He assisted in the development of the atomic bomb during World War II and became known to a wide public in the 1980s as a member of the Rogers Commission, the panel that investigated the Space Shuttle Challenger disaster.

 

Publications:

There’s Plenty of Room at the Bottom

Surely You’re Joking, Mr. Feynman!

What Do You Care What Other People Think?

Six Easy Pieces

Six Not So Easy Pieces

The Pleasure of Finding Things Out

Stephen Hawking (born 8 January 1942)

Stephen Hawking is an English theoretical physicist, cosmologist, author and Director of Research at the Centre for Theoretical Cosmology within the University of Cambridge.  Hawking was the first to set out a theory of cosmology explained by a union of the general theory of relativity and quantum mechanics.  His book, A Brief History of Time, appeared on the British Sunday Times best-seller list for a record-breaking 237 weeks.

 

Hawking has a rare early-onset, slow-progressing form of amyotrophic lateral sclerosis (ALS) that has gradually paralysed him over the decades.  He now communicates using a single cheek muscle attached to a speech-generating device.

 

In 1993 his synthesiser voice was recorded for the Pink Floyd song “Keep Talking”, and in 1999 for an appearance on The Simpsons.

 

Publications:

  • A Brief History of Time
  • Black Holes and Baby Universes and Other Essays
  • The Universe in a Nutshell
  • On The Shoulders of Giants
  • God Created the Integers: The Mathematical Breakthroughs That Changed History
  • The Dreams That Stuff Is Made of
  • My Brief History

Paul Davies (born 22 April 1946)

Paul Davies is an English physicist, writer and broadcaster, a professor at Arizona State University as well as the Director of BEYOND: Center for Fundamental Concepts in Science.  He is affiliated with the Institute for Quantum Studies at Chapman University in California.  He has held previous academic appointments at the University of Cambridge, University College London, University of Newcastle upon Tyne, University of Adelaide and Macquarie University.  His research interests are in the fields of cosmology, quantum field theory, and astrobiology.  He has proposed that a one-way trip to Mars could be a viable option.

 

Publications:

  • The Physics of Time Asymmetry
  • The Runaway Universe
  • Stardoom
  • Other Worlds
  • The Search for Gravity Waves
  • The Edge of Infinity
  • The Accidental Universe
  • Quantum Fields in Curved Space
  • God and the New Physics
  • Superforce
  • The Ghost in the Atom
  • The Cosmic Blueprint
  • Superstrings: A Theory of Everything
  • The Matter Myth
  • The Mind of God
  • The Last Three Minutes
  • Are We Alone?
  • About Time: Einstein’s Unfinished Revolution
  • The Fifth Miracle: The Search for the Origin and Meaning of Life
  • How to Build a Time Machine
  • The Origin of Life
  • The Goldilocks Enigma
  • Quantum Aspects of Life
  • The Eerie Silence

Information and the Nature of Reality: From Physics to Metaphysics

Jameel Sadik “Jim” Al-Khalili (Arabic: جميل صادق الخليلي‎‎; born 20 September 1962)

Jim Al- Khalili is a British Iraqi theoretical physicist, author and broadcaster.  He is currently Professor of Theoretical Physics and Chair in the Public Engagement in Science at the University of Surrey.  He has presented a number of science programmes on BBC television and is a frequent commentator about science in other British media.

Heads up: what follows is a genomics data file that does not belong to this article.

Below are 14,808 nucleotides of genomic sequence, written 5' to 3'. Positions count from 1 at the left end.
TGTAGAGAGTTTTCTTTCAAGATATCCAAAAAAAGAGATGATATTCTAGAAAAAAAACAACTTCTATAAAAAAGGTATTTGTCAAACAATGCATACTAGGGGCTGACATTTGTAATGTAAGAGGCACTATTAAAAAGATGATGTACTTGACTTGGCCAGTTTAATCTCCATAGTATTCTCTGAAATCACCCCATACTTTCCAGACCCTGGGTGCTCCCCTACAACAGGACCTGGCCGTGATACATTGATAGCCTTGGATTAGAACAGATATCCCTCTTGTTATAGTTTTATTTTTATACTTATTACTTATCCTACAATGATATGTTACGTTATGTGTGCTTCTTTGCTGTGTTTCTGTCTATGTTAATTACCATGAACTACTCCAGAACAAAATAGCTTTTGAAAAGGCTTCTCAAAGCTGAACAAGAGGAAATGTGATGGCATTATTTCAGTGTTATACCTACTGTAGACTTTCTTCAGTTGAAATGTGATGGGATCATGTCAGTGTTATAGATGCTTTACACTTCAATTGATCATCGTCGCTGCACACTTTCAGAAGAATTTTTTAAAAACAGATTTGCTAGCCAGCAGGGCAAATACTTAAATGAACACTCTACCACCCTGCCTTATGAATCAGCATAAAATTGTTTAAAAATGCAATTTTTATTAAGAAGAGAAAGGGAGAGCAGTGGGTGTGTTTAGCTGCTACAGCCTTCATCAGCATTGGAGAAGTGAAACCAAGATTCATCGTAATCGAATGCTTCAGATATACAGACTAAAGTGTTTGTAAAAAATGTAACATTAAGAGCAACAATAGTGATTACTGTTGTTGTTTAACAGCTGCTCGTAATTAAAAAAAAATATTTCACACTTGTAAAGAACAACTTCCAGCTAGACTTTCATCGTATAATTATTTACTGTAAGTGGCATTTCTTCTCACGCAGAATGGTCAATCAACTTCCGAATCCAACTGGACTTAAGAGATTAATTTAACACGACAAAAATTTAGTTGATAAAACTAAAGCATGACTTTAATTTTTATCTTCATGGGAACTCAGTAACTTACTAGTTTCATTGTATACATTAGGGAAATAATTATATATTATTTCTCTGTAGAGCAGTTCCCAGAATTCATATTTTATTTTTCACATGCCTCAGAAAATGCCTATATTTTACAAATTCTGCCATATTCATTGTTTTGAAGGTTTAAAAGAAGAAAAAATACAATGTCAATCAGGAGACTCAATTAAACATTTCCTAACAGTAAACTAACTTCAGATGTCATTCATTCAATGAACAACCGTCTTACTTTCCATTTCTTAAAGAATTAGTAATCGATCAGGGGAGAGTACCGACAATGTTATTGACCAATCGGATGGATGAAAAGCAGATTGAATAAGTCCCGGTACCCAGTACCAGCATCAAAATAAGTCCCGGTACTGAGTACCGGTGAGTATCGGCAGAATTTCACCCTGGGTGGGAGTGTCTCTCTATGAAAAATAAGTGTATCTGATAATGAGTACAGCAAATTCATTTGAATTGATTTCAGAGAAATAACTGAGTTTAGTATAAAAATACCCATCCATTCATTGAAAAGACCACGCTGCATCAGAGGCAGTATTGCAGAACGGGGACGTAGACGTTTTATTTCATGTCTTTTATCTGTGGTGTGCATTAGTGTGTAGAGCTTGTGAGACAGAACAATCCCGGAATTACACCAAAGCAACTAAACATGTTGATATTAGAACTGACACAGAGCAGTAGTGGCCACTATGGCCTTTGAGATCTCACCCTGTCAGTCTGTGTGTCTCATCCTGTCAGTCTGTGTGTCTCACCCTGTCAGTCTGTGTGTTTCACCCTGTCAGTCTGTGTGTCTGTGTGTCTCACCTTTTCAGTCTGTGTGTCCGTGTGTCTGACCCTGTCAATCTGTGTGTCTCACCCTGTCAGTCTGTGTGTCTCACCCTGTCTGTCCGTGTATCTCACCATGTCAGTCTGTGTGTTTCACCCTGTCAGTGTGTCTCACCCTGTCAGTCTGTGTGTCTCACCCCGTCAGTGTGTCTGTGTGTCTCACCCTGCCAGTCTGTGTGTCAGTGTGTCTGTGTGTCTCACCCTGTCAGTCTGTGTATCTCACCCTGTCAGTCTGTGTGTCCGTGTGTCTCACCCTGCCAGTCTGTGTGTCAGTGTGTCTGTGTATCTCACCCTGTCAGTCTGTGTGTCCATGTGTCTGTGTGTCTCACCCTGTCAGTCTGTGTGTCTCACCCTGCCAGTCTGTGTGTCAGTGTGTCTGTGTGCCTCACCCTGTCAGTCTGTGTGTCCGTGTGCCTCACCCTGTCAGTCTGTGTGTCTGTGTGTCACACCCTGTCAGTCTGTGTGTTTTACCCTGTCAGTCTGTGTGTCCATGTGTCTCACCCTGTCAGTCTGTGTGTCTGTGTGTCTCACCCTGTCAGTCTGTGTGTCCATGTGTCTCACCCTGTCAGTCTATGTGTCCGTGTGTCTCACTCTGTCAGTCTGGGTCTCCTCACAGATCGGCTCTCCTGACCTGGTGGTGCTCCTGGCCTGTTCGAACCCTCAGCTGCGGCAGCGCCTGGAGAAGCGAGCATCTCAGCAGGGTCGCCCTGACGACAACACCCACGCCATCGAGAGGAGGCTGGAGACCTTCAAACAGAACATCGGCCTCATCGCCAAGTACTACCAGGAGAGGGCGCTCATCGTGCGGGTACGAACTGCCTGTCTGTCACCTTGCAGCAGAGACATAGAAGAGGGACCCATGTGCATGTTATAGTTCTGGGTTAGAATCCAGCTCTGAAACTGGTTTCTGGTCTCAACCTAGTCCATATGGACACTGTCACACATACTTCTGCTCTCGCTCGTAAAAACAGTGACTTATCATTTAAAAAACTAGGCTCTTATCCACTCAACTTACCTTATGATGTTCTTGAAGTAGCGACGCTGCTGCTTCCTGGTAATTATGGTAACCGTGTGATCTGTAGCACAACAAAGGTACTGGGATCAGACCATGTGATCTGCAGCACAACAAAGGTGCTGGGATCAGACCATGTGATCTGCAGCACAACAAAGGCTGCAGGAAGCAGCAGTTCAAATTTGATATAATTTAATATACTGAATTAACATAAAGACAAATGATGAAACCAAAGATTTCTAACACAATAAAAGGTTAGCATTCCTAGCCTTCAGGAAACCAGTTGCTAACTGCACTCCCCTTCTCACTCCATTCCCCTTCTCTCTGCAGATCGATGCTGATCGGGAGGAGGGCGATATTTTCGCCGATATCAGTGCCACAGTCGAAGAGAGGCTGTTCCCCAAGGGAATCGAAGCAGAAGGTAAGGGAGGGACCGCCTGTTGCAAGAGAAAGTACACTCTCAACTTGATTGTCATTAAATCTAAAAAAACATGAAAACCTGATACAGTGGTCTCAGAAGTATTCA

In 2014, Al-Khalili was named as a RISE (Recognising Inspirational Scientists and Engineers) leader by the UK’s Engineering and Physical Sciences Research Council (EPSRC).  He was President of the British Humanist Association between January 2013 and January 2016.

 

Publications:

Black Holes, Wormholes and Time Machines

Nucleus: A Trip into the Heart of Matter

Quantum: A Guide for the Perplexed

The House of Wisdom: How Arabic Science Saved Ancient Knowledge and Gave Us the Renaissance

Paradox: The Nine Greatest Enigmas in Science

Life on the Edge: The Coming of Age of Quantum Biology

Brian Cox (born 3 March 1968)

Brian Cox is an English physicist who serves as professor of particle physics in the School of Physics and Astronomy at the University of Manchester.  He is best known to the public as the presenter of science programmes, especially the Wonders of… series and for popular science books, such as Why Does E=mc²? and The Quantum Universe. He has been the author or co-author of over 950 scientific publications.

 

Cox has been described as the natural successor for BBC’s scientific programming by both David Attenborough and Patrick Moore.  Before his academic career, Cox was a keyboard player for the bands D:Ream and Dare.

 

Publications:

  • Why Does E=mc²? (And Why Should We Care?) with Jeff Forshaw
  • Wonders of the Solar System (with Andrew Cohen)
  • Wonders of the Universe (with Andrew Cohen)
  • The Quantum Universe (And Why Anything That Can Happen, Does) with Jeff Forshaw
  • Wonders of Life: Exploring the Most Extraordinary Phenomenon in the Universe (with Andrew Cohen)
  • Human Universe (with Andrew Cohen)
  • Forces of Nature (with Andrew Cohen)
  • Universal: A Guide to the Cosmos with Jeff Forshaw

William McGuire “Bill” Bryson ( born December 8, 1951)

Bill Bryson is a best-selling Anglo-American author of books on travel, the English language, science, and other non-fiction topics.  Born in the United States, he has been a resident of Britain for most of his adult life, returning to the United States between 1995 and 2003. He served as the chancellor of Durham University from 2005 to 2011.  Bryson came to prominence in the United Kingdom with the publication of Notes from a Small Island (1995), an exploration of Britain, and its accompanying television series. He received widespread recognition again with the publication of A Short History of Nearly Everything (2003), a book widely acclaimed for its accessible communication of science.

 

Scientific Publications:

  • A Short History of Nearly Everything
  • A Really Short History of Nearly Everything